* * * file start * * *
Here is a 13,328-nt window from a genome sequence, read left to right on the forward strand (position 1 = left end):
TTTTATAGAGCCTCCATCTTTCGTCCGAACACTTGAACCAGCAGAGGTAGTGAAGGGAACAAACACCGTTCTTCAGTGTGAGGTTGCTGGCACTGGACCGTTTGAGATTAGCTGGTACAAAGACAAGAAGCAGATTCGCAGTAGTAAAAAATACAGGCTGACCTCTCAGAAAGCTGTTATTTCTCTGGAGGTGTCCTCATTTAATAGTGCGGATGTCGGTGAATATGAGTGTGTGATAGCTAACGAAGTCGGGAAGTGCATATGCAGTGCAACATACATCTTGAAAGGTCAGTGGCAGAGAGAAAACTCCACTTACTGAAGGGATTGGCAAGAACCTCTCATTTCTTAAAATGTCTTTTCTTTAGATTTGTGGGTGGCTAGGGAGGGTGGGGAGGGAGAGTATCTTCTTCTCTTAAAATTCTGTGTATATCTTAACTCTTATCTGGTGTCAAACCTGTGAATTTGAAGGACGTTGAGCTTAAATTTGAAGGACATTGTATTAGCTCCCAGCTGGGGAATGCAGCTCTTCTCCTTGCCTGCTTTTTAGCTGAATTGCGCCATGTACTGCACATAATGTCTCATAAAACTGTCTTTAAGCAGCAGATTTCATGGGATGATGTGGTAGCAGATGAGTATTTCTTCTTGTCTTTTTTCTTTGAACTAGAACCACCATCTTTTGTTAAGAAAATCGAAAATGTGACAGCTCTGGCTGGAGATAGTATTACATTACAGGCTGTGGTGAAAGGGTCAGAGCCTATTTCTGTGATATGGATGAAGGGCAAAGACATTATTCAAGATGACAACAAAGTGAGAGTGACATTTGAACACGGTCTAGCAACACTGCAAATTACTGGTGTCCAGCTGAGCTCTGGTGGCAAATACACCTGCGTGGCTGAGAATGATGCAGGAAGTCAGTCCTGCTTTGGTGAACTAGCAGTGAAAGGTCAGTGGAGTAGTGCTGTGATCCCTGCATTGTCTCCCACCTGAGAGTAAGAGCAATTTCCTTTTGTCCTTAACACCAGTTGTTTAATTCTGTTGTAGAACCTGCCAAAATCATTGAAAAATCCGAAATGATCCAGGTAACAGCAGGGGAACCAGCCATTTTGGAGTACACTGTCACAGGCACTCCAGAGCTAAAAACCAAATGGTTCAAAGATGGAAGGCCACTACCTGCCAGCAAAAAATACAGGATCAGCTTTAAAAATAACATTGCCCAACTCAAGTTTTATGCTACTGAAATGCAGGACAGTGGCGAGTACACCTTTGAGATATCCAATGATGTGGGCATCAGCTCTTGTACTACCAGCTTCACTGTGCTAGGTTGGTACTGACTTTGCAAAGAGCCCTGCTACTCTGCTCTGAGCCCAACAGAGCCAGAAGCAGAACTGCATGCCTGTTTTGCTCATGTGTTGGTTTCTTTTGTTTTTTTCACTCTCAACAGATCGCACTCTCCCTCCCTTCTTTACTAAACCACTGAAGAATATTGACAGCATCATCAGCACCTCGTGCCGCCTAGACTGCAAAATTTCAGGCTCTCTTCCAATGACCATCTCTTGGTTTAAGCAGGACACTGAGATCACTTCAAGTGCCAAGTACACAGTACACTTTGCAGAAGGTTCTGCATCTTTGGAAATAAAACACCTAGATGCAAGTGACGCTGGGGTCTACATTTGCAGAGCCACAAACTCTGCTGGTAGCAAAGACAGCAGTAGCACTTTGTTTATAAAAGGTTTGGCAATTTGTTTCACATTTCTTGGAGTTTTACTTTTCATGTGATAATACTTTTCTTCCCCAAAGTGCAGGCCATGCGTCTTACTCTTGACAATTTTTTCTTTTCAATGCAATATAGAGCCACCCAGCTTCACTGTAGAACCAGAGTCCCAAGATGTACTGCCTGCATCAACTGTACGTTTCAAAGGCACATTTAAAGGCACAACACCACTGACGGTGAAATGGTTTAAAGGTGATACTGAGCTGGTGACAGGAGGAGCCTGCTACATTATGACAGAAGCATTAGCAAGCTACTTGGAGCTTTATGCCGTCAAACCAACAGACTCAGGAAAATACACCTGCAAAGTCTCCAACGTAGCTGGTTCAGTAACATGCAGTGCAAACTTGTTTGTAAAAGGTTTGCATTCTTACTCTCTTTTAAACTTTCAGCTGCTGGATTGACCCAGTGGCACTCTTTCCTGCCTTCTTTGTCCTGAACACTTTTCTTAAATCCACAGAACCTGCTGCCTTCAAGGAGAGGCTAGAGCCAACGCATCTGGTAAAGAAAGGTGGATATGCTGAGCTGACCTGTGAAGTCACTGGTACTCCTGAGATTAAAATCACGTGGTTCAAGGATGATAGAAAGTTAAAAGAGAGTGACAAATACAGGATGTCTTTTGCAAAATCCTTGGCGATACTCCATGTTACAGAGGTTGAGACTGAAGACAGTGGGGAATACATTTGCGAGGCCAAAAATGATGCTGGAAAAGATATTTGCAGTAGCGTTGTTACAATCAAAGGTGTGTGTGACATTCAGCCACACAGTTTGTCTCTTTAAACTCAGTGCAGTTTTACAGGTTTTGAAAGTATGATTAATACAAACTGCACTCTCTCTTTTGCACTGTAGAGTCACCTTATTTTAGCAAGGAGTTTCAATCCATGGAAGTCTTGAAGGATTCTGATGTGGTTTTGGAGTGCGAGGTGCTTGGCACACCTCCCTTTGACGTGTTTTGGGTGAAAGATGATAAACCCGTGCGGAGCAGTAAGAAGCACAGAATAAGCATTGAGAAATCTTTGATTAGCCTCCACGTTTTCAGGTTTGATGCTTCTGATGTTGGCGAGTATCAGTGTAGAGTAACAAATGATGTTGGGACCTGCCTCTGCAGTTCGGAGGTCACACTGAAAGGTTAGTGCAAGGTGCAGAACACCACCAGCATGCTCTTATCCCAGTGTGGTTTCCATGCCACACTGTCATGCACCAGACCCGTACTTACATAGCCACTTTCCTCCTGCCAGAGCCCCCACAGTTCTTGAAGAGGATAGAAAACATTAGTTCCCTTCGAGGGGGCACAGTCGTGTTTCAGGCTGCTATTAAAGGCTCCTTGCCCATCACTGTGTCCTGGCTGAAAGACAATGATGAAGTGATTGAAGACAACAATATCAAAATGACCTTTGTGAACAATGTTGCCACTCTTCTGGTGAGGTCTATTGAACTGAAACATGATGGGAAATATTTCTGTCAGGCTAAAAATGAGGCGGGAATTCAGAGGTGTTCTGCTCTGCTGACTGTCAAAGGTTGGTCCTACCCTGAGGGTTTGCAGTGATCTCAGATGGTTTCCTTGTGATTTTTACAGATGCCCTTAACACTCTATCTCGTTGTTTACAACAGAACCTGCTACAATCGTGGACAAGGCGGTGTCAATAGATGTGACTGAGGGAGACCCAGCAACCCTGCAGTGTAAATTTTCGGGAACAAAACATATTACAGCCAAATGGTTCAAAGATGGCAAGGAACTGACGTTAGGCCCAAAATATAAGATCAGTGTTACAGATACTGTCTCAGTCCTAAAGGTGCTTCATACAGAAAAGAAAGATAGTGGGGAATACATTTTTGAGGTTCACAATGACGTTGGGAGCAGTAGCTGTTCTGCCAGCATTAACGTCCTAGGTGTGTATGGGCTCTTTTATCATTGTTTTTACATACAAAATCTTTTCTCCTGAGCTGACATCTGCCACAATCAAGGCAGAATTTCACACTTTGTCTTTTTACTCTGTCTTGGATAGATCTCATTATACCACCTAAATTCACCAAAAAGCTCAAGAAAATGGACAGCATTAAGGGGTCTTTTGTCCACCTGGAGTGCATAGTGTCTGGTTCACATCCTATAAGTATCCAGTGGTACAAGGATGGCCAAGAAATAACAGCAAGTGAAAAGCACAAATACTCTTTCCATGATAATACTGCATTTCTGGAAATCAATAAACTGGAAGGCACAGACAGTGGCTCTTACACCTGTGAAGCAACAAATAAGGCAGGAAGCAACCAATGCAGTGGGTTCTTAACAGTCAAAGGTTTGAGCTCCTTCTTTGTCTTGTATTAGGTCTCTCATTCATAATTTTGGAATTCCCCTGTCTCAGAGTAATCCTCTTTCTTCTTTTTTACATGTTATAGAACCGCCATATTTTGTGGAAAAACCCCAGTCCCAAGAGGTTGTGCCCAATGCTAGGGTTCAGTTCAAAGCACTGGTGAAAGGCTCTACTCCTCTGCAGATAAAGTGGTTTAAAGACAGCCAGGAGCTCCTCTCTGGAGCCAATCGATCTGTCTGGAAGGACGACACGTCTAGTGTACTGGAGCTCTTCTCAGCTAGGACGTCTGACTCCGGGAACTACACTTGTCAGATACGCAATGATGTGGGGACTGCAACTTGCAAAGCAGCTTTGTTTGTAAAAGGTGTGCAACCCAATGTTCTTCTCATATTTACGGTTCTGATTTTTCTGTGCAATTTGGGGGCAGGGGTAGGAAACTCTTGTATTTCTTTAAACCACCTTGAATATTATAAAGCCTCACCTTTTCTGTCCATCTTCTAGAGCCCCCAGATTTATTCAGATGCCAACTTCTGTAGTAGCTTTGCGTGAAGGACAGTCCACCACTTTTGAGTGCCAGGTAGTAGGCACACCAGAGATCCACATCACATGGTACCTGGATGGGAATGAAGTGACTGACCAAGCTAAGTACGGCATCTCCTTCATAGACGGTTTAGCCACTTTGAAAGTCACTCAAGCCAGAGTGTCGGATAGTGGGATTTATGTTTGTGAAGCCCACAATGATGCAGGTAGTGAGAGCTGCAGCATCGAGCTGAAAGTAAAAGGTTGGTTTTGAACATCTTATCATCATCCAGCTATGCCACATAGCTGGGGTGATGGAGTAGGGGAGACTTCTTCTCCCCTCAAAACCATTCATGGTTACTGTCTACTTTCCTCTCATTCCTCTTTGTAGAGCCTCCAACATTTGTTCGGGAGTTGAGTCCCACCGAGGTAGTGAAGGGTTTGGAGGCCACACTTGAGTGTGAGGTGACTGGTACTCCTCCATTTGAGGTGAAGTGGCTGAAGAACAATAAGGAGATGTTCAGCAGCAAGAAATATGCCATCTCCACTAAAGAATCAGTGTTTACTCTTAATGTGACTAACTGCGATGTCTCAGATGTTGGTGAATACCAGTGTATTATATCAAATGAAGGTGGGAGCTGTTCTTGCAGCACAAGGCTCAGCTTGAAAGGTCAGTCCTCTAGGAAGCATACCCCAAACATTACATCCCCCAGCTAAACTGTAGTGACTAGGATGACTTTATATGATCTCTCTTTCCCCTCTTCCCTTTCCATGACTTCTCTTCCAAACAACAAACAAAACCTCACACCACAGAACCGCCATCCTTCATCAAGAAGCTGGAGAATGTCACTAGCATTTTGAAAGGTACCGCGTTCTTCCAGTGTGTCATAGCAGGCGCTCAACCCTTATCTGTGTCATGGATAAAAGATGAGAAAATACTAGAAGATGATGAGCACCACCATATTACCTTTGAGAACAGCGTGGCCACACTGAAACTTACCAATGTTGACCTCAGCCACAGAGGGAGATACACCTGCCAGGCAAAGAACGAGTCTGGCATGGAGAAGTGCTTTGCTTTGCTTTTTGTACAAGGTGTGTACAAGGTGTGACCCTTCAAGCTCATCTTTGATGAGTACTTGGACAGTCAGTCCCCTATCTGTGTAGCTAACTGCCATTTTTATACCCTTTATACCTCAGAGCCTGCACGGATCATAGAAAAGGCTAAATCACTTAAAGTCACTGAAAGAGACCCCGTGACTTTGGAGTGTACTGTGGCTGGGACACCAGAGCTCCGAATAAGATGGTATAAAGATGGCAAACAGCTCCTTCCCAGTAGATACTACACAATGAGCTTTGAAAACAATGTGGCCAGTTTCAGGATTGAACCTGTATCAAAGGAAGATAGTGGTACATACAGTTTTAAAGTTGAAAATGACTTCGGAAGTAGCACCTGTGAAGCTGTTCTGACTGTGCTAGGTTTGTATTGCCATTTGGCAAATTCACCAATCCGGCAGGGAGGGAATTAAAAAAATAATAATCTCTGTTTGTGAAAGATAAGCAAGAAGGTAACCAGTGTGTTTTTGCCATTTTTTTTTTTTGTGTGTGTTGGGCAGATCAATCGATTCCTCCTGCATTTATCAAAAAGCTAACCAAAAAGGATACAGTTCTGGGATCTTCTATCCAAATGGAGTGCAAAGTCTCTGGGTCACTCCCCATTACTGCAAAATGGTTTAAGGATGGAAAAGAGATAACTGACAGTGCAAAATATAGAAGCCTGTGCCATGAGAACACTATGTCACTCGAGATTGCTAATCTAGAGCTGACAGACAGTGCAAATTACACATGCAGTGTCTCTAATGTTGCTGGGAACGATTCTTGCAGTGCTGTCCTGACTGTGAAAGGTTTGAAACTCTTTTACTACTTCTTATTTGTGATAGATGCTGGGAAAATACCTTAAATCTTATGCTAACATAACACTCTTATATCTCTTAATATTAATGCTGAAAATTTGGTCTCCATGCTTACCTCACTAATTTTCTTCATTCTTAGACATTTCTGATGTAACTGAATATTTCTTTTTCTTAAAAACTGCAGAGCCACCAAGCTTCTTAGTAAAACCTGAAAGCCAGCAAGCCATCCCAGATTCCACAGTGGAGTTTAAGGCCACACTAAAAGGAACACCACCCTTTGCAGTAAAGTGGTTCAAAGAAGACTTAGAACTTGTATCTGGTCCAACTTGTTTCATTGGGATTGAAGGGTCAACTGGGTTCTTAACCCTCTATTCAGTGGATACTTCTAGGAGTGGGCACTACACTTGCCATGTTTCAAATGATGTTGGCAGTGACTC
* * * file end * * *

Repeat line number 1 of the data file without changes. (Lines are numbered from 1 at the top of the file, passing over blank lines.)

Here is a 13,328-nt window from a genome sequence, read left to right on the forward strand (position 1 = left end):